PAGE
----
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Because the brain coordinates all of the body's activities and is at the core of intelligence, a brain tumor may cause a variety of symptoms. The symptoms exhibited by a child with a brain tumor will vary due to size of the tumor, how rapidly it is growing and where it is located. Tumors in the cerebrum can cause seizures, weakness or paralysis on one side of the body, slurred speech, altered vision and personality changes. Tumors in the brain stem can cause double vision, facial numbness or weakness, loss of hearing in one ear, choking on food or drink, recurrent respiratory tract infections, change in voice, vomiting without warning, and change in strength or feeling in an arm and/or leg. Tumors in the cerebellum can cause headache and neck pain, nausea, loss in balance with difficulty in walking, loss of coordination of movement of arms or legs.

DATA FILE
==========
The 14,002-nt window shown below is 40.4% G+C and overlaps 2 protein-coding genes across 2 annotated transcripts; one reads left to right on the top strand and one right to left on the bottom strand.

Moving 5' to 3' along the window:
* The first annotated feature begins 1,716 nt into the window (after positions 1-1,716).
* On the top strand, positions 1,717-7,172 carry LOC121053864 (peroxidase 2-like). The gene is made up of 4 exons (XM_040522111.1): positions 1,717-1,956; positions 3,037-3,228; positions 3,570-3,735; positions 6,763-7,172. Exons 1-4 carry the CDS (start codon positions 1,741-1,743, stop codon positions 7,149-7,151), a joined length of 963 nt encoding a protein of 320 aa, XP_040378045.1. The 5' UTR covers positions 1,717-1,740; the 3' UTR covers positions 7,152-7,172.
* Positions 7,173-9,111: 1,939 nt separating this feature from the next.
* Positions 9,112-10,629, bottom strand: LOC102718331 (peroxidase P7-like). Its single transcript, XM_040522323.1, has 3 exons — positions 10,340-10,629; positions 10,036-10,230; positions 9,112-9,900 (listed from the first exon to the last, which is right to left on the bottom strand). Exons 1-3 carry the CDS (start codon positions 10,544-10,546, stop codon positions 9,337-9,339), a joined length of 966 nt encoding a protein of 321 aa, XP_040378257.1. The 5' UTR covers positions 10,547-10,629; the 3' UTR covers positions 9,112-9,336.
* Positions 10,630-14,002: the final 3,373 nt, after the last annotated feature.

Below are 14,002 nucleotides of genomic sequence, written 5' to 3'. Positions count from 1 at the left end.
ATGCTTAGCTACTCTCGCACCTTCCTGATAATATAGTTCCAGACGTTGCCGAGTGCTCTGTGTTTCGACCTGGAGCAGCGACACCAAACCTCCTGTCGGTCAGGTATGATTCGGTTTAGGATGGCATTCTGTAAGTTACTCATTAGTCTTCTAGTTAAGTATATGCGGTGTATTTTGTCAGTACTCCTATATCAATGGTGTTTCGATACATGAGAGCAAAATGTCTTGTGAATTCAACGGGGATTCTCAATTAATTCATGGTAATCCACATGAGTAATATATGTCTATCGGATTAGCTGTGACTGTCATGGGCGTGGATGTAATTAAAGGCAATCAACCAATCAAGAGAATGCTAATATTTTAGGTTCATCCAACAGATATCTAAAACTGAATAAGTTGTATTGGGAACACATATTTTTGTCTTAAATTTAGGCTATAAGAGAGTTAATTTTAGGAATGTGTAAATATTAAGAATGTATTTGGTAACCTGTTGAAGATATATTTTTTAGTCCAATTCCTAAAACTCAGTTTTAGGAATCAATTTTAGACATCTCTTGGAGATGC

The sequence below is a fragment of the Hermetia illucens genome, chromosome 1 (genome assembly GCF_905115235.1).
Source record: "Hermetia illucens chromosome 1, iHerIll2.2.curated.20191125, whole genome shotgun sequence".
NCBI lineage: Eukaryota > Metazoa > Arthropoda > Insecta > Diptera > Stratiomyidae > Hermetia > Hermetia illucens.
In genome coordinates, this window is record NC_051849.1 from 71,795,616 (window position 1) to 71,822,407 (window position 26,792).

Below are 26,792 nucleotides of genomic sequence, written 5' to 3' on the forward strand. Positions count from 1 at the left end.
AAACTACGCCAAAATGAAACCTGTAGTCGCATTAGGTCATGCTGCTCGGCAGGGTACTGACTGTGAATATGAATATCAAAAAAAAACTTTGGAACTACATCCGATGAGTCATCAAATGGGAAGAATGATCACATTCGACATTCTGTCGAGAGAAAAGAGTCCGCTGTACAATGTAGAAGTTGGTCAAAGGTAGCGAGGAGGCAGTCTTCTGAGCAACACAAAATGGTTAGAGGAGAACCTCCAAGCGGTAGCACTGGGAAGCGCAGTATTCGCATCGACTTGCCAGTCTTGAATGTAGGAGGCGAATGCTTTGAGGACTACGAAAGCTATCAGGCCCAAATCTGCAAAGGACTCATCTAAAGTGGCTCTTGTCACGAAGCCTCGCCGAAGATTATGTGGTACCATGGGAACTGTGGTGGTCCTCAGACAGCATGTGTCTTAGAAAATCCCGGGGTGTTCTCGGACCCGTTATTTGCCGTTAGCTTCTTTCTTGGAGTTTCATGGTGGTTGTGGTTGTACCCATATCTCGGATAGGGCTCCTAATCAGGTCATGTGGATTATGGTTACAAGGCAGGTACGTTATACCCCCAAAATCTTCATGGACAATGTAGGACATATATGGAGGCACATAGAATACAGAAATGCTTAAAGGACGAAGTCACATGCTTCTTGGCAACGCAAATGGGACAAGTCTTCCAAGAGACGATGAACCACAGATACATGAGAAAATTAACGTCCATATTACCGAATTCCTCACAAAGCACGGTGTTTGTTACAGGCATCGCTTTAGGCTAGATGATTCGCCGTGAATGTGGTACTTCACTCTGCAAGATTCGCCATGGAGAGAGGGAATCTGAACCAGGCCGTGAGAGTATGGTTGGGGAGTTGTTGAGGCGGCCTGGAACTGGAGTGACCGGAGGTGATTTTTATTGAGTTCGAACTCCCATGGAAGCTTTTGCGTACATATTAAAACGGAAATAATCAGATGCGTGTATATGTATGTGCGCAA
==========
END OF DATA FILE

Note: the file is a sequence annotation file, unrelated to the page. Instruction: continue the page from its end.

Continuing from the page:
These symptoms can be present for a variable length of time depending on the tumor's location and rate of growth. They will ultimately cause parental concern and a trip to the pediatrician. Typically, the symptoms will be attributed to a minor illness or an illness involving another region of the body. Several visits to the doctor are typical. This is easily understandable given the rarity of this condition. Most pediatricians will see this condition only in one or two of their patients during their entire career.

Once a tumor is suspected, an MRI scan is typically ordered. Intravenous contrast is often administered during these scans because the contrast may highlight the tumor and help to better predict its nature.